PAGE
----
This is “Last Week in AWS,” not “Kick AWS Competitors In the Pants,” but I’ve gotta remark on this story about GCP screwing the customer service pooch. Last week, a billing anomaly for a large customer resulted in GCP turning their entire account off outside of business hours until the customer in question could turn things back on. Possibly more telling, the top rated comment on the original post was from a Google Cloud support engineer saying that it’s the customer’s fault for not having an enterprise support relationship established before this point. I don’t care who you are; you don’t treat your customers this way if you don’t want to be justifiably dragged through the mud. Google has wonderful technology, but the customer service skills of an angry chihuahua.
Forrest Brazeal weighs in with a guide to detecting cost aberrations in your AWS bill.
The ThinkFaaS talks at ServerlessConf in San Francisco later this month have been announced. There will be a number of highly accomplished speakers giving five minute talks, and also me.
SignalFx is looking for Software Engineers for its Infrastructure and Tools team, to help tame the needs of a fast-growing SignalFx Platform and unlock the gates to SaaS nirvana. If building and engineering highly elastic, self-healing and robot infrastructure to the sometimes law-of-physics-bending demands of a fast growing company floats your boat, this gig may be for you. To find out more about this adventure, check them out. As an added bonus, my friend Leonid just started as their EVP of Engineering; should you find yourself working at SignalFx, let me know and I’ll share a raft of embarrassing stories about him.
A majority of the world’s population send a combined quarter trillion email messages a day. There’s just one problem: Because authentication isn’t built into email, nobody can be certain who is sending most of these messages. If solving this kind of problem interests you, check out the career opportunities at Valimail, which is working to solve these problems with a platform (yes, it’s AWS-based) built on top of open standards. If you like the idea of working on planetary-scale messaging systems with the latest AWS tools and making a difference in the lives of half the world’s population, Valimail would love to talk to you.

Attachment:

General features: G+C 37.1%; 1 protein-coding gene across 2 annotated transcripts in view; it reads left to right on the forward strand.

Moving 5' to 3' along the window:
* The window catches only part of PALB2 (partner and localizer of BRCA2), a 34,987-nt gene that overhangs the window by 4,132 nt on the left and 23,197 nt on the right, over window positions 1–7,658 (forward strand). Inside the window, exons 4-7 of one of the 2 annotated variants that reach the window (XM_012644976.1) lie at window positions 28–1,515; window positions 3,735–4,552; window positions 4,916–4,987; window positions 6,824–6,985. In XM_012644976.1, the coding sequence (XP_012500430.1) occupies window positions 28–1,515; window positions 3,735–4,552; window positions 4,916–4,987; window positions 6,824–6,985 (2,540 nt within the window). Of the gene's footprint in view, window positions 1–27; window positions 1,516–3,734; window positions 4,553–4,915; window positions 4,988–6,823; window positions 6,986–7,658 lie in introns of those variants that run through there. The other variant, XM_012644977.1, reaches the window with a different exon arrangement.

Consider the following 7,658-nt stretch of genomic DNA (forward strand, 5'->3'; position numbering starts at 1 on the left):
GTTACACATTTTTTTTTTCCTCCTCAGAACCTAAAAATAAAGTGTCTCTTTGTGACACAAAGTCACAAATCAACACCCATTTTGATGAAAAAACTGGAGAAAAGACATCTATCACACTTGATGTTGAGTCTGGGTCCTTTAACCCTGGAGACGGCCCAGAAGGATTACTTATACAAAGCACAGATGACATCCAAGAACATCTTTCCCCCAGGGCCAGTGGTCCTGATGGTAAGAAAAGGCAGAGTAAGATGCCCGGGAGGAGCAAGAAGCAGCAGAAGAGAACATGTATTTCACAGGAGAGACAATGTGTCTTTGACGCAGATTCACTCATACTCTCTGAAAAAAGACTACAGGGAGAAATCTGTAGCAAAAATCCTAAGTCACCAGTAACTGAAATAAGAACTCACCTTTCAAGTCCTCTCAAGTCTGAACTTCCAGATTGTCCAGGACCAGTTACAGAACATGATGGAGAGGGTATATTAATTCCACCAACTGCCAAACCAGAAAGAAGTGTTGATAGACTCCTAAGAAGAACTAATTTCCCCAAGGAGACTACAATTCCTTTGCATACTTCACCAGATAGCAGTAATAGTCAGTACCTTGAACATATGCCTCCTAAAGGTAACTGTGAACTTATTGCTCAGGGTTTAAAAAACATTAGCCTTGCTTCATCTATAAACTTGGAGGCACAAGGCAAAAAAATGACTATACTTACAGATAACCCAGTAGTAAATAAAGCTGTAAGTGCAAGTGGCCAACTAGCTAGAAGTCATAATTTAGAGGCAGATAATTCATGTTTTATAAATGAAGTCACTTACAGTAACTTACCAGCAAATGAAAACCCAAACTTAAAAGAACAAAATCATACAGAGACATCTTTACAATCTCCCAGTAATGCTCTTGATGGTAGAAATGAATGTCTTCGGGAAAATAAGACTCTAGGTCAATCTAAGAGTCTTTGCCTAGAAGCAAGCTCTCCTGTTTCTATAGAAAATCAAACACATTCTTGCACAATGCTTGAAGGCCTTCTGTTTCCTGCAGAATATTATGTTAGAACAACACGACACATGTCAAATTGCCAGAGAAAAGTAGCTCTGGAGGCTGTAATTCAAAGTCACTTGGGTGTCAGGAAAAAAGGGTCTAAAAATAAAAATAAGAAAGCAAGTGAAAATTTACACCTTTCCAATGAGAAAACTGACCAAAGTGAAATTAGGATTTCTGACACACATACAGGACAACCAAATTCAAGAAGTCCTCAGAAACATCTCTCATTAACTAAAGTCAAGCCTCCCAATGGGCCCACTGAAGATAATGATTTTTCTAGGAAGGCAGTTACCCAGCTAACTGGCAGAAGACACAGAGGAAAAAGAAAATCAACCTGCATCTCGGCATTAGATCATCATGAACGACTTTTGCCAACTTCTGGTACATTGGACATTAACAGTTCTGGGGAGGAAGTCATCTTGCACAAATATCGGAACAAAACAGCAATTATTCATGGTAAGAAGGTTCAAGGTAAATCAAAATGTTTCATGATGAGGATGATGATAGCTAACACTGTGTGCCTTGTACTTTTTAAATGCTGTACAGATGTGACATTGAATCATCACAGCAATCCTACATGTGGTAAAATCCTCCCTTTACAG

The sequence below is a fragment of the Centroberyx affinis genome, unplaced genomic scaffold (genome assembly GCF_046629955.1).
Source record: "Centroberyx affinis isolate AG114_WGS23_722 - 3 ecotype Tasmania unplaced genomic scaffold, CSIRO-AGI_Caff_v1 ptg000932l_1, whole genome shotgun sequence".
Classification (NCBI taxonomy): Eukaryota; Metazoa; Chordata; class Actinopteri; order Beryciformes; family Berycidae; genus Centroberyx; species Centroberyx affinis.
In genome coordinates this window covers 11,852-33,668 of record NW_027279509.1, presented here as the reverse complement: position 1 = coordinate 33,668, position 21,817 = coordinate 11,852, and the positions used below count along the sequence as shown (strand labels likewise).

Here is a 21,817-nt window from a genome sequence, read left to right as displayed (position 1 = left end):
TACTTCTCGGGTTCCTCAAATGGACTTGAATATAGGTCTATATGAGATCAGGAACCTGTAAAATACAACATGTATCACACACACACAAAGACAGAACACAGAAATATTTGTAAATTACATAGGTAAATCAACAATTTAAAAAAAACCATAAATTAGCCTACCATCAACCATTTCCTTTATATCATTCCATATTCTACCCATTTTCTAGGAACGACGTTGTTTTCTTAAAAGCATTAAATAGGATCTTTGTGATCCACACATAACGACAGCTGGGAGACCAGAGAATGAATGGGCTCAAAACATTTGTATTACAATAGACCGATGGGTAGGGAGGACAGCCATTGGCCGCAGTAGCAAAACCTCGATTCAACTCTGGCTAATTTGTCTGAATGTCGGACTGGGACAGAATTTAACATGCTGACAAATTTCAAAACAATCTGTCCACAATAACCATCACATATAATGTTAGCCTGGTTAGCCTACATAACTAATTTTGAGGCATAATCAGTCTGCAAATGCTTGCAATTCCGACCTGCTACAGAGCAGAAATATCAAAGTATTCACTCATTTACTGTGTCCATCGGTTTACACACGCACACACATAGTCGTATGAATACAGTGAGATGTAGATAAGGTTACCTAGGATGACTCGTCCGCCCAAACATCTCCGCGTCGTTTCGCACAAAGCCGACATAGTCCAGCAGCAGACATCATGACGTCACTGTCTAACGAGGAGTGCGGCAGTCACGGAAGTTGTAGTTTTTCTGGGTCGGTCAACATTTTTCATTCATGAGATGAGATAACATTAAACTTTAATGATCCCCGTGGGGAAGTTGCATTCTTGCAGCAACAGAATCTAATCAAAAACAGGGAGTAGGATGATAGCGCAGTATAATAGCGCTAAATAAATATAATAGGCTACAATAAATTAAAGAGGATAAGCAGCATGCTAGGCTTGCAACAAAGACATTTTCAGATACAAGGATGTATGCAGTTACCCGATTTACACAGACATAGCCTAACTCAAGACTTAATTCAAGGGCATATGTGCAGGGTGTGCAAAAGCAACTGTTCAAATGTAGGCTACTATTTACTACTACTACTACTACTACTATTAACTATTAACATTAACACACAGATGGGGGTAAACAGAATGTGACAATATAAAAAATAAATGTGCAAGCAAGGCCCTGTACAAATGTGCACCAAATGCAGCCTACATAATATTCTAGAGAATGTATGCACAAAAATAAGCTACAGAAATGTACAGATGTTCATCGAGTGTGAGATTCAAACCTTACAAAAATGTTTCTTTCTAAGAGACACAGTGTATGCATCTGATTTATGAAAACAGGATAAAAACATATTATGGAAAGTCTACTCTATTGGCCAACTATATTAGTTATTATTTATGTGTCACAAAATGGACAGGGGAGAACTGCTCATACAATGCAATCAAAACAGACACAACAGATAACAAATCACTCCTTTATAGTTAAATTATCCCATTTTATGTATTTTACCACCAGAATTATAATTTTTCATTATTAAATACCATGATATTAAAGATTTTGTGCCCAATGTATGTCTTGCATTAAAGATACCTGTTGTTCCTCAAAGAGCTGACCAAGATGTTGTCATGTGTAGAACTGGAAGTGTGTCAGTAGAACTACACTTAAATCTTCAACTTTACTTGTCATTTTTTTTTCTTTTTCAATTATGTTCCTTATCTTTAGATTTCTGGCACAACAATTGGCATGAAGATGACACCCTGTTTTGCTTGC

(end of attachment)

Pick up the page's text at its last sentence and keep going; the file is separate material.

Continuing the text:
Choice Cuts From the AWS Blog
Amazon Connect Adds New Dynamic Outbound Caller ID – To be clear, I’m not an Amazon Connect customer; if I wanted phone calls I’d take out a personals ad. That said: if this doesn’t have some serious controls / acceptable use policy tied to it, they’ve built a spectacular telemarketing spam cannon. Can someone weigh in as to whether or not there are protections that go beyond lip-service?
Amazon EC2 Dedicated Hosts now Supports Tags – This week’s entrant in the “wait, you mean it didn’t do that already” annual sweepstakes…
AWS Lambda Adds Amazon Simple Queue Service to Supported Event Sources | AWS News Blog – This article came out two weeks ago; I’m including it this week. There’s no rhyme or reason to that choice at all; why on earth would I release commentary on something like this so long afterwards? It’s inscrutable.
How Goodreads offloads Amazon DynamoDB tables to Amazon S3 and queries them using Amazon Athena | AWS Big Data Blog – I don’t know whether to be more impressed or horrified that an Amazon owned service does its analytics work using a Rube Goldberg contraption consisting of over a half dozen AWS offerings all bolted together.
eksctl: Amazon EKS Cluster with One Command | AWS Open Source Blog – You can now manage your EKS cluster with one command– sadness is only a quick CLI argument away.
New PCI DSS report now available, eight services added in scope | AWS Security Blog– ElastiCache for Redis, Storage Gateway, EFS, and five more are now suitable for storing cardholder data, setting you up for some truly ridiculous architectures.
If you’ve ever set up a static site hosted in S3 with DNS in Route53, fronted by CloudFront, with an SSL certificate provided by ACM, you’re already groaning at the steps involved. Take a look at Scarr; it does all of the boring stuff that’s easy to get wrong you would expect– with remarkably little work.
This somewhat limited Lambda function takes an instance ID as input and returns that instances’s tags. Handy when you need it as part of a larger pipeline…
…and that’s what happened Last Week in AWS.